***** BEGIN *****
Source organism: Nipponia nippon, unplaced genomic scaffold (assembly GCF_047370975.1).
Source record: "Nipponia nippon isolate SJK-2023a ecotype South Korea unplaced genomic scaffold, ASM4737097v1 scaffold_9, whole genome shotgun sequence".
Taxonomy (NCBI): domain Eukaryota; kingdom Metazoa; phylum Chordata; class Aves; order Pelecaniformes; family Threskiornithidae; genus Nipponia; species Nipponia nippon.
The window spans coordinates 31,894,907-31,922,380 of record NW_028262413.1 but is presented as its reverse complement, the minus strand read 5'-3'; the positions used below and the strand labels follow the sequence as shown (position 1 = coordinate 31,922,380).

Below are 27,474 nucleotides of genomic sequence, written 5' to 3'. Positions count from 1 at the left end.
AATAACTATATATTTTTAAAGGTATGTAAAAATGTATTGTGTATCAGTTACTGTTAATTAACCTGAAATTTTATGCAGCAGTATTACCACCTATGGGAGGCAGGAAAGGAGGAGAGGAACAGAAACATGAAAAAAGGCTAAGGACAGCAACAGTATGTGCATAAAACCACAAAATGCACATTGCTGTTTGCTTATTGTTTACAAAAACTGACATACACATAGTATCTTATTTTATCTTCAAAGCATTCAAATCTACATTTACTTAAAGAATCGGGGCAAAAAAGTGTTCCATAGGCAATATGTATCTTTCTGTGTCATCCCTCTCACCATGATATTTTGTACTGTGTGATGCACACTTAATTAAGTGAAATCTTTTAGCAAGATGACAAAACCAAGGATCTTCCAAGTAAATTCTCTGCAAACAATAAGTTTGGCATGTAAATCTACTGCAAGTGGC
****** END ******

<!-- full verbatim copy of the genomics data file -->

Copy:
Source organism: Nipponia nippon, unplaced genomic scaffold (assembly GCF_047370975.1).
Source record: "Nipponia nippon isolate SJK-2023a ecotype South Korea unplaced genomic scaffold, ASM4737097v1 scaffold_9, whole genome shotgun sequence".
Taxonomy (NCBI): domain Eukaryota; kingdom Metazoa; phylum Chordata; class Aves; order Pelecaniformes; family Threskiornithidae; genus Nipponia; species Nipponia nippon.
The window spans coordinates 31,894,907-31,922,380 of record NW_028262413.1 but is presented as its reverse complement, the minus strand read 5'-3'; the positions used below and the strand labels follow the sequence as shown (position 1 = coordinate 31,922,380).

Below are 27,474 nucleotides of genomic sequence, written 5' to 3'. Positions count from 1 at the left end.
AATAACTATATATTTTTAAAGGTATGTAAAAATGTATTGTGTATCAGTTACTGTTAATTAACCTGAAATTTTATGCAGCAGTATTACCACCTATGGGAGGCAGGAAAGGAGGAGAGGAACAGAAACATGAAAAAAGGCTAAGGACAGCAACAGTATGTGCATAAAACCACAAAATGCACATTGCTGTTTGCTTATTGTTTACAAAAACTGACATACACATAGTATCTTATTTTATCTTCAAAGCATTCAAATCTACATTTACTTAAAGAATCGGGGCAAAAAAGTGTTCCATAGGCAATATGTATCTTTCTGTGTCATCCCTCTCACCATGATATTTTGTACTGTGTGATGCACACTTAATTAAGTGAAATCTTTTAGCAAGATGACAAAACCAAGGATCTTCCAAGTAAATTCTCTGCAAACAATAAGTTTGGCATGTAAATCTACTGCAAGTGGC